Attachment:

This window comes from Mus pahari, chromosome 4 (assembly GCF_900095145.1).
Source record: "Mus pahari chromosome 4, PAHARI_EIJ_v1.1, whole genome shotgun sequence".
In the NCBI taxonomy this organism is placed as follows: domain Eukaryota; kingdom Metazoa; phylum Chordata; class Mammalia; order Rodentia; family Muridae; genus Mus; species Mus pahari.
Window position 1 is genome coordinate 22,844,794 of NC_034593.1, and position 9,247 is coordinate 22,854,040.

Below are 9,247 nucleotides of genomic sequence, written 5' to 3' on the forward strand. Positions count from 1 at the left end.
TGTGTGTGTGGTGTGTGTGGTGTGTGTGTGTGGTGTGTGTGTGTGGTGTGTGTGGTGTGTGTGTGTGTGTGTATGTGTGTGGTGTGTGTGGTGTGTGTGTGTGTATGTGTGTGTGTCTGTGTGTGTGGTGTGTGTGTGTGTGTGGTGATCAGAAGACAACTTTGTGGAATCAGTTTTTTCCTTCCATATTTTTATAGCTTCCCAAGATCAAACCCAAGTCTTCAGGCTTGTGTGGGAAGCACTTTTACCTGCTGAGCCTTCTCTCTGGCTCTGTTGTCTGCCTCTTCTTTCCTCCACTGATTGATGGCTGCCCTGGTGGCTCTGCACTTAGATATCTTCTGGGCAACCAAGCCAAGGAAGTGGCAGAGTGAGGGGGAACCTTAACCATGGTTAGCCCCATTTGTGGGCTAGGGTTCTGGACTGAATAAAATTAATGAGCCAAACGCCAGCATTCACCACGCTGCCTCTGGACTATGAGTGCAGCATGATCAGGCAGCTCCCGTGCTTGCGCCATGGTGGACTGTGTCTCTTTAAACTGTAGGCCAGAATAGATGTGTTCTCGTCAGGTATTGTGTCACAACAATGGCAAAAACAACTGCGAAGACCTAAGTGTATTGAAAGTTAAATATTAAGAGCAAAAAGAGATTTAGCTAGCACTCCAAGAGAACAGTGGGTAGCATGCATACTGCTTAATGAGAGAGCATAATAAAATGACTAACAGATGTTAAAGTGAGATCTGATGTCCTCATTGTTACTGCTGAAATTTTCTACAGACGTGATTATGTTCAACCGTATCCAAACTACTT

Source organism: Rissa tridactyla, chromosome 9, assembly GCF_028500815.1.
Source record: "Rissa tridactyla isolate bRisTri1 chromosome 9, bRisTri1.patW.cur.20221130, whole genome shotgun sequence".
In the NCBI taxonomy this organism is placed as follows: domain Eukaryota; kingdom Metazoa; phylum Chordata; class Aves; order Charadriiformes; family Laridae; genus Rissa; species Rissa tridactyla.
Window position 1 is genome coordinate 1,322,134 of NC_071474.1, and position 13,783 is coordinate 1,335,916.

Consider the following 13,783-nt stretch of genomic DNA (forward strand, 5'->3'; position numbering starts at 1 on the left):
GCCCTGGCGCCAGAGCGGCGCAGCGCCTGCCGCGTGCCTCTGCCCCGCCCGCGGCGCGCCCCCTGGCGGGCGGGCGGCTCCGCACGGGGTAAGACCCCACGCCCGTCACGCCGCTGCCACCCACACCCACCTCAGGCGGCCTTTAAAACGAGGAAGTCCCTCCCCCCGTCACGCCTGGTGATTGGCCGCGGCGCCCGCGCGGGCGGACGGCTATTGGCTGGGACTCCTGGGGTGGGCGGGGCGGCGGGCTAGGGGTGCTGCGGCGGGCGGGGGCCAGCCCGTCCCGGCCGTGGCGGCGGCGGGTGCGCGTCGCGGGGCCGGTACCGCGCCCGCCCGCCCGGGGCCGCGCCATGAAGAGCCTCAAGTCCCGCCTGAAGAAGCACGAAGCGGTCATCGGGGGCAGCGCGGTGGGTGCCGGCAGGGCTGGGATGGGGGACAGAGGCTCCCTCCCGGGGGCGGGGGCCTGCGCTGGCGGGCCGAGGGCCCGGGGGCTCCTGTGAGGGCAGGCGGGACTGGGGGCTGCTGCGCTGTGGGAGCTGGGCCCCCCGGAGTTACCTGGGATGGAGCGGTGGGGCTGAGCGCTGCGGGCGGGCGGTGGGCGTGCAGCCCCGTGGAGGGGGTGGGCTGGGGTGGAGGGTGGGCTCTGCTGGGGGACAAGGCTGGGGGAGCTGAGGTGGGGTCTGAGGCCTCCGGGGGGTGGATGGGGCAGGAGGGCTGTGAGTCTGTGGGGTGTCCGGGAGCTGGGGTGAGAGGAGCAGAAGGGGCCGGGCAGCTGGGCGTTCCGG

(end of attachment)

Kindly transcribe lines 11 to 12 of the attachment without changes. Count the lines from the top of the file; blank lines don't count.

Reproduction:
Consider the following 13,783-nt stretch of genomic DNA (forward strand, 5'->3'; position numbering starts at 1 on the left):
GCCCTGGCGCCAGAGCGGCGCAGCGCCTGCCGCGTGCCTCTGCCCCGCCCGCGGCGCGCCCCCTGGCGGGCGGGCGGCTCCGCACGGGGTAAGACCCCACGCCCGTCACGCCGCTGCCACCCACACCCACCTCAGGCGGCCTTTAAAACGAGGAAGTCCCTCCCCCCGTCACGCCTGGTGATTGGCCGCGGCGCCCGCGCGGGCGGACGGCTATTGGCTGGGACTCCTGGGGTGGGCGGGGCGGCGGGCTAGGGGTGCTGCGGCGGGCGGGGGCCAGCCCGTCCCGGCCGTGGCGGCGGCGGGTGCGCGTCGCGGGGCCGGTACCGCGCCCGCCCGCCCGGGGCCGCGCCATGAAGAGCCTCAAGTCCCGCCTGAAGAAGCACGAAGCGGTCATCGGGGGCAGCGCGGTGGGTGCCGGCAGGGCTGGGATGGGGGACAGAGGCTCCCTCCCGGGGGCGGGGGCCTGCGCTGGCGGGCCGAGGGCCCGGGGGCTCCTGTGAGGGCAGGCGGGACTGGGGGCTGCTGCGCTGTGGGAGCTGGGCCCCCCGGAGTTACCTGGGATGGAGCGGTGGGGCTGAGCGCTGCGGGCGGGCGGTGGGCGTGCAGCCCCGTGGAGGGGGTGGGCTGGGGTGGAGGGTGGGCTCTGCTGGGGGACAAGGCTGGGGGAGCTGAGGTGGGGTCTGAGGCCTCCGGGGGGTGGATGGGGCAGGAGGGCTGTGAGTCTGTGGGGTGTCCGGGAGCTGGGGTGAGAGGAGCAGAAGGGGCCGGGCAGCTGGGCGTTCCGG